AMU faculty patents intelligent, sustainable technologies


Aligarh : The arduous search for intelligent green technologies and sustainable future draw to a close at the new inventions of Dr Mohd Tariq of the Department of Electrical Engineering, Zakir Husain College of Engineering and Technology (ZHCET), Aligarh Muslim University (AMU).

His innovations, ‘An Automated Cleaning System of the Solar PV Panel’ and ‘Sun Tracking Mechanism with an Internet of Things (IoT) Based Automated Movable Platform’, recently patented by the Patent Office, Commonwealth of Australia are odds-on to entice a great deal of attention for researchers and academics working on future sources of energy.

“The ‘Automated Cleaning System of the Solar PV Panel’ is designed for places with high amounts of smog, dust, dirt and sand blowing around. The system is successful in removing all dirt on the panels—leading to more efficient and reliable output”, said Dr Tariq.

He added: ‘The Sun Tracking Mechanism with an IOT Based Automated Movable Platform’ will not only maximise the energy capture but also boost the efficiency of the overall power generation process with an IoT-based automated movable platform for maximum power generation. The objective of the invention is to decrease the dependency on fossil fuels and promote renewable energy for the generation of electrical power”.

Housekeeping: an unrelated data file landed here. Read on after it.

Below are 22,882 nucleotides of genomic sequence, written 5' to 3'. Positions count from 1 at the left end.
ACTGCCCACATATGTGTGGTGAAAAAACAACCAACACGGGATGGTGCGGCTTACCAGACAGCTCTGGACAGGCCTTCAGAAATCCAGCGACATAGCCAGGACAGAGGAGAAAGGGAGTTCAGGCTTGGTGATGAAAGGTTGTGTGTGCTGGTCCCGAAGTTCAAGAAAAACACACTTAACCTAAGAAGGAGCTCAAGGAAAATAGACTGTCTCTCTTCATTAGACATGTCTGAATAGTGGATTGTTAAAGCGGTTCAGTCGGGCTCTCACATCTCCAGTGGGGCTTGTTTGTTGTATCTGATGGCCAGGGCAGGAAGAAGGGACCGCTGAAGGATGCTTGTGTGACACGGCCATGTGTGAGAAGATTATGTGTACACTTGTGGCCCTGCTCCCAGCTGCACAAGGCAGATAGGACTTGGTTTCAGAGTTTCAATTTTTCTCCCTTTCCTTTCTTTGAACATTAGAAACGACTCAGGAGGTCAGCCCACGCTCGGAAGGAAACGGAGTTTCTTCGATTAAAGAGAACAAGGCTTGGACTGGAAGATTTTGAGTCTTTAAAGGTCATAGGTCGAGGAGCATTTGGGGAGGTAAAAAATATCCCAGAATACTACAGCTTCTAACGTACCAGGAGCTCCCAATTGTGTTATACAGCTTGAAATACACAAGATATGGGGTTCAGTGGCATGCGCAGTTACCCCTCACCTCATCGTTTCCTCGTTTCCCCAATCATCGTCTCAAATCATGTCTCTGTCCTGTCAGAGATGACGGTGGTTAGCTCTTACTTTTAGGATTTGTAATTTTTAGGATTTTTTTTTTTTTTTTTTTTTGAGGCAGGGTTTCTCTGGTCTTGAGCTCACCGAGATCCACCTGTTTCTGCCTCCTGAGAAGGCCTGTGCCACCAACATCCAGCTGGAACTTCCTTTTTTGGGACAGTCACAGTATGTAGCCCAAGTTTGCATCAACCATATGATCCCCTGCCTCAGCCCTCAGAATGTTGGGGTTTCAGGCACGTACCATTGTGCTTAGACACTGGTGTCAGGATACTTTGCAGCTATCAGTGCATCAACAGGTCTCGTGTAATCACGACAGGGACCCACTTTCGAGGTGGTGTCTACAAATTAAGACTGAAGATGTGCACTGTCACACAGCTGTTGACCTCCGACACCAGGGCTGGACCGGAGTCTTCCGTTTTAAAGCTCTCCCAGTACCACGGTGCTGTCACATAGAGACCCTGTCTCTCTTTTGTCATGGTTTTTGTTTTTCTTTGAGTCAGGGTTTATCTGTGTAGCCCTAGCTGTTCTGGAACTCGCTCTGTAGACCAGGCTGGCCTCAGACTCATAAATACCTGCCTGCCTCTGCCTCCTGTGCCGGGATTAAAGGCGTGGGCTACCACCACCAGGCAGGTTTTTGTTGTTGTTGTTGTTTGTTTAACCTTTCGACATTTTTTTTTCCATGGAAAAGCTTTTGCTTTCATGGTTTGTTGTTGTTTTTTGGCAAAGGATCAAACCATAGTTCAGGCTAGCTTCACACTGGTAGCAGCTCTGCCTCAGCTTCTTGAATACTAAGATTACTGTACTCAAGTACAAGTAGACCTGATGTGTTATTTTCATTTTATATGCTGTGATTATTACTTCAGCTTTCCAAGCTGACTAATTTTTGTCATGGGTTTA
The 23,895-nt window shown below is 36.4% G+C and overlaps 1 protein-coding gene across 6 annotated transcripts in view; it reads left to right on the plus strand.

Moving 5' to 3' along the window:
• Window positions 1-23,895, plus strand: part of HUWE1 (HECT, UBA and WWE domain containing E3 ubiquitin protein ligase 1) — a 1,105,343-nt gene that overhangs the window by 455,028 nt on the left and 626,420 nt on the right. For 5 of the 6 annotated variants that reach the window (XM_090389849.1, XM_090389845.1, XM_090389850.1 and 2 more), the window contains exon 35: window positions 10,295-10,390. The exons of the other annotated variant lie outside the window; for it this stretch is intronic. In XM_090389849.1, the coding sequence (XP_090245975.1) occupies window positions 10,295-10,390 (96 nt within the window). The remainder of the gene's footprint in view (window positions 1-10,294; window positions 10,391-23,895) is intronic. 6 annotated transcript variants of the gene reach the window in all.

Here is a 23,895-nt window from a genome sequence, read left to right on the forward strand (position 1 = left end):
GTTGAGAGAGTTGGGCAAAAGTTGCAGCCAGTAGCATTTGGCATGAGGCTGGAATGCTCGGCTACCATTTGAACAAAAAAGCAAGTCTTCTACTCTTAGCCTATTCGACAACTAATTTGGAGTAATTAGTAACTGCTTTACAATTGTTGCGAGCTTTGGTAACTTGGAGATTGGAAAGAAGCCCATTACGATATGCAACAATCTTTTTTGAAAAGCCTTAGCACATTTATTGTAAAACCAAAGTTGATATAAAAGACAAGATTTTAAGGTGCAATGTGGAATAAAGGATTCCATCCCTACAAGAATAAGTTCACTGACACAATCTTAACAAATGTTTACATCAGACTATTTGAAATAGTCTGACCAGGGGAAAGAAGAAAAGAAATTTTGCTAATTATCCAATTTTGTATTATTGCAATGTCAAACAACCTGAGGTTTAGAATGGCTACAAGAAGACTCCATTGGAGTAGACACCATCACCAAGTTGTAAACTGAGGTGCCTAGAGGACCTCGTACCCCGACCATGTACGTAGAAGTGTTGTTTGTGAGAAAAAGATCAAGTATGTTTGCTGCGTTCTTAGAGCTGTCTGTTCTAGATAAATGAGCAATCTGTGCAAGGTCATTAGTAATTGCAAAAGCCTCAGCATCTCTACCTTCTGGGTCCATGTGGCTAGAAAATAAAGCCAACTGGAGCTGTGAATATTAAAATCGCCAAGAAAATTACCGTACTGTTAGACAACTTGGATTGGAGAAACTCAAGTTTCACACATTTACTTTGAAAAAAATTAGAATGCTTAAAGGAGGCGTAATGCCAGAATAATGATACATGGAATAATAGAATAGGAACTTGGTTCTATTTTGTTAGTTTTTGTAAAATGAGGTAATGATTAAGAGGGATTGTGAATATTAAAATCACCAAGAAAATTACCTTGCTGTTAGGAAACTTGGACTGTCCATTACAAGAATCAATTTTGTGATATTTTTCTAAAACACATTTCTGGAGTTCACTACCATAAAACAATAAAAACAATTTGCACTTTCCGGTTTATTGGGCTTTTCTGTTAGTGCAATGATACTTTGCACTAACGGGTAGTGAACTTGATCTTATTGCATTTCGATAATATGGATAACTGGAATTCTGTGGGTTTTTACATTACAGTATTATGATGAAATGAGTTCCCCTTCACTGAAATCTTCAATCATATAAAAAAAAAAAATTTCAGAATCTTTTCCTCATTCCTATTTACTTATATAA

Dr Tariq pointed out the ‘Automated Cleaning System of the Solar PV Panel’ will also decrease the operational cost—reducing the use of extra manpower or robotic systems for cleaning the Solar panels.

He asserted that the inventions will be helpful in supporting flexible and efficient Solar PV Systems and further propel the growth and the adoption of renewable energy sources.

Dr Tariq has jointly invented the patents with his student, Alina Naaz, who is doing her final year project after completing B.E in Electrical Engineering and Research intern/programmer, Mohd Azam.

Dr. Tariq is also the principal investigator in two inter-university collaborative research projects with the University of New South Wales, Canberra funded under a collaborative research grant scheme by UNSW, Australia.